Tanzania

FEWS Tanzania Food Security Report 18 Jun 2003

Format
Situation Report
Source
Posted
Originally published

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Summary
The food security situation was satisfactory in most parts of the country during May.

Isolated reports suggested possible early food shortages in areas of the country where the season was particularly bad.

The Ministry of Agriculture and Food Security banned the movement of cassava plants into and out of 10 districts affected by Cassava Mosaic Disease and ordered the destruction of affected crops.

Maize and bean prices continued to rise in most rural and urban markets, counter to the expected seasonal trends.

The food security outlook in the coming months is not positive in a number of areas. The Ministry of Agriculture predicts that by July households in over 20 districts may be experiencing food shortages.

With the onset of the dry season, pasture and water sources are expected to diminish in the coming months, negatively affecting livestock production.

1. Food Security Overview

The food security situation in most parts of the country was satisfactory during May, aided by the ongoing harvest in key unimodal rainfall areas, which improved market supply and food availability at household level. However, in May the Ministry of Agriculture and Food Security (MAFS) identified a number of districts where food shortages were likely to emerge, either before or during the June 2003-May 2004 consumption year. These include Mafia (Coast Region), where shortages were likely to begin as early as May 2003; and Maswa (Shinyanga Region), Masasi (Mtwara Region), Arumeru (Arusha Region), Iramba (Singida Region) and Mvomero (Morogoro Region), all of which are likely to start facing shortages in June 2003. The MAFS predictions are based solely on the potential balance between preliminary food production estimates (which was below average in many parts of Tanzania for the 2002/03 season) and food requirements per district, without considering trade and other common food access strategies. These predictions, therefore, should be subject to a certain amount of circumspection. The Food Security Information Team (FSIT)1 will assess the food situation in more detail in June and July in the districts identified by MAFS. Nevertheless, according to recent news media reports, there are pockets of the country where food shortages already exist. In one case, for instance, households in Kisarawe district (Coast Region) reportedly began to consume wild root crops (which are only consumed in bad years) due to food shortages.

2. Rainfall, crop production and vegetation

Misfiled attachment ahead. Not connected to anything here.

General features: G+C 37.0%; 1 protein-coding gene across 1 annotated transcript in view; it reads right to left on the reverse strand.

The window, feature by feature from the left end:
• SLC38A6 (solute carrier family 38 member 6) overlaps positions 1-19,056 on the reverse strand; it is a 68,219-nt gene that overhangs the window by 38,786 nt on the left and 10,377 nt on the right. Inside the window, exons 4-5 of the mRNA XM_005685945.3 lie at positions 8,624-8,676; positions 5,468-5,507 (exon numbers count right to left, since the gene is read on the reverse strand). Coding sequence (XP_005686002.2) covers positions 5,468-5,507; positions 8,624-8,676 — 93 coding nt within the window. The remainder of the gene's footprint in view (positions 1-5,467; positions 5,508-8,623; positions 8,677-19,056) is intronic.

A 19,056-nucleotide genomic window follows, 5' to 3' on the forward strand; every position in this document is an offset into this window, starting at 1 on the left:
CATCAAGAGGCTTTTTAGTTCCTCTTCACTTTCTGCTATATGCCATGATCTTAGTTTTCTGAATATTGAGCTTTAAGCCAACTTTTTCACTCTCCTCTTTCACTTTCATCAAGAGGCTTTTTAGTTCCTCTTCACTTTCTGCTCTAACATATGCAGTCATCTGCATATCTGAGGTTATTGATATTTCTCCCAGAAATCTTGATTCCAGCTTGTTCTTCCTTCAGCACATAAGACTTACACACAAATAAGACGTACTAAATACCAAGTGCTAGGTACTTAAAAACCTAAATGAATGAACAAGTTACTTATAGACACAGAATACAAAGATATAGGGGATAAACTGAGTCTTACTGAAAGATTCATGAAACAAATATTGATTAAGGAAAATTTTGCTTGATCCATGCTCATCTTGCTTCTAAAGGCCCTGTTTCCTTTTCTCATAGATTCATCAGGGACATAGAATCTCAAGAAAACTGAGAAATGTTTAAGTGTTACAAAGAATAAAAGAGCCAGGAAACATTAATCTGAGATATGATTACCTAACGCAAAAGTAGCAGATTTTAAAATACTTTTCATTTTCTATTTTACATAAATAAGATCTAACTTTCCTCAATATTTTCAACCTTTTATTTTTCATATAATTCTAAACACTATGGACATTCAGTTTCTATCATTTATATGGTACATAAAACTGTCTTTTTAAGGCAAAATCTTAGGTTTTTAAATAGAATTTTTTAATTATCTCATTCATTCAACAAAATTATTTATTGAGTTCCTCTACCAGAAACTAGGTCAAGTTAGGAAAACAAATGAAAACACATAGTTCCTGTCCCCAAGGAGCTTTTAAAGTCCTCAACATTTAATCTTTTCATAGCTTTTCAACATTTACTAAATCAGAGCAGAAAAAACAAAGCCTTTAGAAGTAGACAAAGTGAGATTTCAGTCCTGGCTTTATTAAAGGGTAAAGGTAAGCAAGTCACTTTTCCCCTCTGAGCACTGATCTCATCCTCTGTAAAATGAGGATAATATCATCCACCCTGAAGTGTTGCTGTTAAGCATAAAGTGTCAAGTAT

2.1 Rainfall

Satellite images show that rainfall declined between April and the first dekad of June over most of the country; only the Lake Victoria Basin and isolated areas in the northern coastal belt north of Dar es Salaam (Coast and Tanga Region) received any rain in June. Compared to the long term average, rainfall was below to much below normal throughout the country in April but improved slightly in May, when it was above normal in the Lake Victoria Basin and parts of Arusha, Manyara, Kilimanjaro, Dodoma, Singida and Tabora Regions. For June, most parts of the country were normal except in the north east coast regions, where it was drier than normal (Figure 1).



2.2 Rainfall and production effects

This rainfall pattern had various effects on agricultural activities in different locations, depending on the stage of crop development. In most of the unimodal rainfall areas, where maize and beans are either ripening or being harvested, the dry conditions were welcome. In the bimodal rainfall areas, such as the Lake Victoria Basin, the northern highlands (Arusha and Manyara Regions) and northern coast regions (Coast and Tanga Regions) the rainfall helped new crops grow and even mature.

2.3 Vegetation

Vegetation during the first dekad of June was very light to light in the central and western parts of Tanzania and medium to heavy in other locations. Compared to normal (long term averages) vegetation was worse to much worse in the south coastal, central and western regions and better than average in the pastoral areas in northern Tanzania (Figure 2).



Pasture was sufficient to meet livestock feed requirements, and as a result, animal health and production have been normal. There is some concern, however, that pasture and browse will diminish in the coming months as the dry season progresses. Normally, livestock keepers migrate in response to reduced water and pasture and are likely to do the same again this year.

Note: 1 FSIT is a multi-agency forum established to monitor the food situation in the country and recommend to the government and other stakeholders appropriate measures to ensure food security in the country.

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